Venice Biennale 2013

            Somewhere in the Ted Talks is a great piece on the best and the brightest wasting their energy on working out how to make people click more - and not actually solving REAL problems. It is amazing how little you read is really about GREAT innovations. Sure it is happening - we just dont read too much about it - as we get caught up in multi billion dollar valuations of the next picture app.

And then I read this ….

Continue reading



I saw this a couple of weeks ago – but as you might have observed – not too much time to be posting just recently !!

The cool thing is how absolutely spectacular it was to to read the headline – “The Social Network Will Drive Value”. Of course it will, we all believe that – right? Some of us can even prove it. But, no, why I am excited is to read the complete article and tucked away in here second of three points is …. well let me explain.

Forever and a month ago I met a great guy – Nick Coutts. Ex IBM, Ex Ogilvy (WPP) and now part of our team at Expert Alumni.

When Nick and I first met he spoke of – now focus for a minute …

“The global shift from the producer efficient supply chain to customer effective demand network is accelerating.”

It’s a bit of a mouthful – but it breaks down nicely. The point that is very much of Nick’s message that he has been drumming home for years (goodness – I was working with him on it 7 years ago at least), is one that describes why I do what I do. The efficiencies of supply chains are getting tighter and tighter every day – because that is where the focus of business effort has been.

Sure – we have had software focussed on ‘the customer’ – but the fact is that the thinking in that space is still around applying manufacturing processes to customer relationships. #FAIL

Nick’s work (and remember – his thinking predates even ‘The’ Facebook, LinkedIN and Twitter – by years ), centred on the idea that the new world was about networks, empowerment of the individual, and that this is where we should be looking for efficacy in business. And I know lots of people mouth those words – but their actions just do not support them.

So – to read point number two from Ginny Rometty’s talk at the Council of Foreign Relations … well – music to my ears ::

“The social network will be the new production line in a company,” Rometty predicted. The primary benefit of new social platforms, she said, is that today’s knowledge workers have access to each other. In the near future, she believes “your value will not be what you know, but what you share.”

This social sharing shift will change the way businesses hire, who they hire and how they compensate workers, said Rometty. Employees will be rated by bosses, colleagues and even customers on the value of the information they create, she said, which could impact compensation. A one-star rating would result in a one-star compensation range, just as a five-star rating would ensure five-star compensation. Like data analytics, more and varied input on each employee’s performance may create more objective pay models.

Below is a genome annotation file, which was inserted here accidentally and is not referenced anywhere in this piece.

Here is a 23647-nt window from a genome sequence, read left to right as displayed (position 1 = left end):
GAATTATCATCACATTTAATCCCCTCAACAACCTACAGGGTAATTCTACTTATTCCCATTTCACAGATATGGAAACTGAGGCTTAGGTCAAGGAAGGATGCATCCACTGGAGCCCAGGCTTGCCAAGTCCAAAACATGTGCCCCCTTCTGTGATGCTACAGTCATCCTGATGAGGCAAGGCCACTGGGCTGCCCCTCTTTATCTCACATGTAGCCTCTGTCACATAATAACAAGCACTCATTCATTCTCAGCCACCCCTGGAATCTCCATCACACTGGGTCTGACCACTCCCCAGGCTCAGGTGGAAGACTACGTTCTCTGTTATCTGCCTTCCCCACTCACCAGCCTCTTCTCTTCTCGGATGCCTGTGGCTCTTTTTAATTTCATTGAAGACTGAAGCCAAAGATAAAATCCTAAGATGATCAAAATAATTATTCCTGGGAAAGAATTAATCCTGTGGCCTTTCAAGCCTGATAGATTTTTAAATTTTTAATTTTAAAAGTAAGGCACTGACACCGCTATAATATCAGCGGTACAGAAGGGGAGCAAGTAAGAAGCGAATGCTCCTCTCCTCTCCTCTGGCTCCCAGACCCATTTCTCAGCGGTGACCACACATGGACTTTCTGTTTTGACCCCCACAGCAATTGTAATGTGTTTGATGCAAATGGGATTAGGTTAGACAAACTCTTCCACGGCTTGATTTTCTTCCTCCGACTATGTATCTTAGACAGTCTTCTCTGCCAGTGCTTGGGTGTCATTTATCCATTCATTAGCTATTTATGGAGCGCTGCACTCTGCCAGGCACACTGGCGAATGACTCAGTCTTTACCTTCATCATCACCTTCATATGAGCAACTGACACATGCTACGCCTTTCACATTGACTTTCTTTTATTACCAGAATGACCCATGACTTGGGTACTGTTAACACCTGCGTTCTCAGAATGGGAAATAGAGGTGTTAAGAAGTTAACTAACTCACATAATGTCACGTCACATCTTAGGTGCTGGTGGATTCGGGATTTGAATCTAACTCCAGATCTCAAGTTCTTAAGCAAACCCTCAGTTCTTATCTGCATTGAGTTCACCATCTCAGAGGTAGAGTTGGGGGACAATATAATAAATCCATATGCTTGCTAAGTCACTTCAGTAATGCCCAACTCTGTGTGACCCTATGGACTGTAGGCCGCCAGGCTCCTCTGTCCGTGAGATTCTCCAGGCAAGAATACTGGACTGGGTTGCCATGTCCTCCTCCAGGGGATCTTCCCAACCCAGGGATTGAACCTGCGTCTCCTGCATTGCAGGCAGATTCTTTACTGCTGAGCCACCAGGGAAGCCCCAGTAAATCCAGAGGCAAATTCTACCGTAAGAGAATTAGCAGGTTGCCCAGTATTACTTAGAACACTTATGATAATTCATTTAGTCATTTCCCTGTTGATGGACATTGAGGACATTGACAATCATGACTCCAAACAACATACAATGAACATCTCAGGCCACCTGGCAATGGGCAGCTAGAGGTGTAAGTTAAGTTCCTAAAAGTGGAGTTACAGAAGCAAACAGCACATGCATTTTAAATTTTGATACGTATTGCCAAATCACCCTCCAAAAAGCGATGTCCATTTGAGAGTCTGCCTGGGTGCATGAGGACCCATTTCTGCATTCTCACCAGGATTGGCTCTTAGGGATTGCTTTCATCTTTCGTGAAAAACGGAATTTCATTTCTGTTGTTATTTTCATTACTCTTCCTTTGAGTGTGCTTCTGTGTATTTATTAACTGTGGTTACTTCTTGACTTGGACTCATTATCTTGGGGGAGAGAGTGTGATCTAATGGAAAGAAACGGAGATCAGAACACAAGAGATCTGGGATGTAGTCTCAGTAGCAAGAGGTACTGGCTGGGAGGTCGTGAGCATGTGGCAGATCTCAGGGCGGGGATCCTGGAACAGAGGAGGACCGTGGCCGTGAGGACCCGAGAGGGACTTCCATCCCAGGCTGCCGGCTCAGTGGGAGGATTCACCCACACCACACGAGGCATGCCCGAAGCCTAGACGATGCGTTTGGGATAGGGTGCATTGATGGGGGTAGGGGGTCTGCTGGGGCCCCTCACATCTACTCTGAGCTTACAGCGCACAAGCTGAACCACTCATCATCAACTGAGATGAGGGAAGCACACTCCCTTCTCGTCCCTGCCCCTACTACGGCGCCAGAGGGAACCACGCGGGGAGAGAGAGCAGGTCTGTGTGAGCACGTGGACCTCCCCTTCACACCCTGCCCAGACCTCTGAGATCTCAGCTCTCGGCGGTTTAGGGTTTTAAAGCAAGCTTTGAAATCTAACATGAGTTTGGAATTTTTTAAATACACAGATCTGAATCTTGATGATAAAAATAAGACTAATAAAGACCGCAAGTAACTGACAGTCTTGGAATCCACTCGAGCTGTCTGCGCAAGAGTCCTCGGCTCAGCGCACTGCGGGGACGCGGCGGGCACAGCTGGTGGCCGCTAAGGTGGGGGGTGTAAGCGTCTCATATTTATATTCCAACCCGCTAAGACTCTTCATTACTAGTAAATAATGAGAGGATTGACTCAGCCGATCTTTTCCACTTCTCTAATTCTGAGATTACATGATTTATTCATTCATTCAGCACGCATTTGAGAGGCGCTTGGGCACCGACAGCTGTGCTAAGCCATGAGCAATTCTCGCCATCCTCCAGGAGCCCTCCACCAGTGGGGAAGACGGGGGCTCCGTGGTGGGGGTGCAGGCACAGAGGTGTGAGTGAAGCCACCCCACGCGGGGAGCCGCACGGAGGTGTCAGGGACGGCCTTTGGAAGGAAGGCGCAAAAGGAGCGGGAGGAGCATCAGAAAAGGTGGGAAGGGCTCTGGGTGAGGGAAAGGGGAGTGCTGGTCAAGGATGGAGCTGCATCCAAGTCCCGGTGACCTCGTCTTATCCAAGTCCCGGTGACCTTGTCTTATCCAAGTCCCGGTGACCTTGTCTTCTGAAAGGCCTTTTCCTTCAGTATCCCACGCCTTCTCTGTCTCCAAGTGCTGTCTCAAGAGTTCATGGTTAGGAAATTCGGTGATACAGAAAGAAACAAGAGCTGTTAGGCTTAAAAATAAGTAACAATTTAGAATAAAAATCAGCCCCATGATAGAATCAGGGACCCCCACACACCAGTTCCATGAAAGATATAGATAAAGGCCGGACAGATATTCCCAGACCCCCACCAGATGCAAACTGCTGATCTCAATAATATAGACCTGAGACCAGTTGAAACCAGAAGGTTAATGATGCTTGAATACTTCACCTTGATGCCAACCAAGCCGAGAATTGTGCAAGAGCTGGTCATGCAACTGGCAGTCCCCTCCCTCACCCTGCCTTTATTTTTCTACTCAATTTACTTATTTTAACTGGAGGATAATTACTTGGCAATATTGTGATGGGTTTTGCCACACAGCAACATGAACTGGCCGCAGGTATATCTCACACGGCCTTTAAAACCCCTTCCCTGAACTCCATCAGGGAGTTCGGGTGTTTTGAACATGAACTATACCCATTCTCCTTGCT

The article at Forbes can be found hereIBM CEO Predicts Three Ways Technology Will Transform The Future Of Business

            <a href="http://beyondbridges.net/wp-content/uploads/2013/03/image.png"><img class="alignleft size-thumbnail wp-image-2566" alt="image" src="http://beyondbridges.net/wp-content/uploads/2013/03/image-150x150.png" width="150" height="150" /></a><strong>In 2012 - </strong>

“The average B2B buyer is 57% through a typical purchase decision before engaging with a sales person.”

“12% is as much of your customer’s total mindshare you can expect to get as a supplier across the entire B2B purchase path.”

Both these statistics (and/or very similar) are emerging from a number of different sales research organizations and most recently were written about in Forbes. In fact Forbes/ CMO Network extrapolated the first point to write:

“More accurately, 57 percent of the sales process just disappeared.”

My partners at Reality Works have understood this trend for sometime and has been working with large and medium sized sales organizations to attack this and other challenges the modern enterprise faces. We have delivered over 450 other successful client engagements.

  • We Identify and understand best practice data around customer engagement and work to customize to suit your business
  • We deliver solutions that range from core telesales operation, through to customer facing integrated solutions
  • We wrote the book on Sales 2.0 – literally
  • We are the go to people in the industry for working out how to embrace Social Sales into core processes
  • Leading global organizations are working with us to solve the challenges implied by those two quotes.

You can find us here …. or just connect with me directly – love to help you.

            <blockquote>Gimmicks are a loser’s game. If you’re not treating your business as a serious, long-term proposition, then you’ve got bigger problems than trying to figure out which flavor of management strategy to use. Business is 99% about people; people are 99% about human interactions and relationships -- and the strongest relationships, in life and in business, are built on a strong foundation of trust. You can’t build trust by tricking and tweaking, and you can’t build a business, either.</blockquote>

…. Ed Whitacre, Former Chairman and CEO, General Motors

Think about that :

  • Business is 99% about people
  • People are 99% about human interactions and relationships
  • Relationships are built on a strong foundation of trust
  • Trust cant be built by tricking and tweaking

… and then think about the constant gaming and claiming and point collecting and racing to the bottom that goes on in Social Networking – and you begin to understand the ‘other side’ of the coin.

Reinventing the Way We Do Business | Stanford Breakfast Briefings – if you are in the area – you should sign up.

My thanks to a good friend for flagging this one to me. Not credited because she (unusually in these modern times) definitely flies under the radar – but she knows who she is.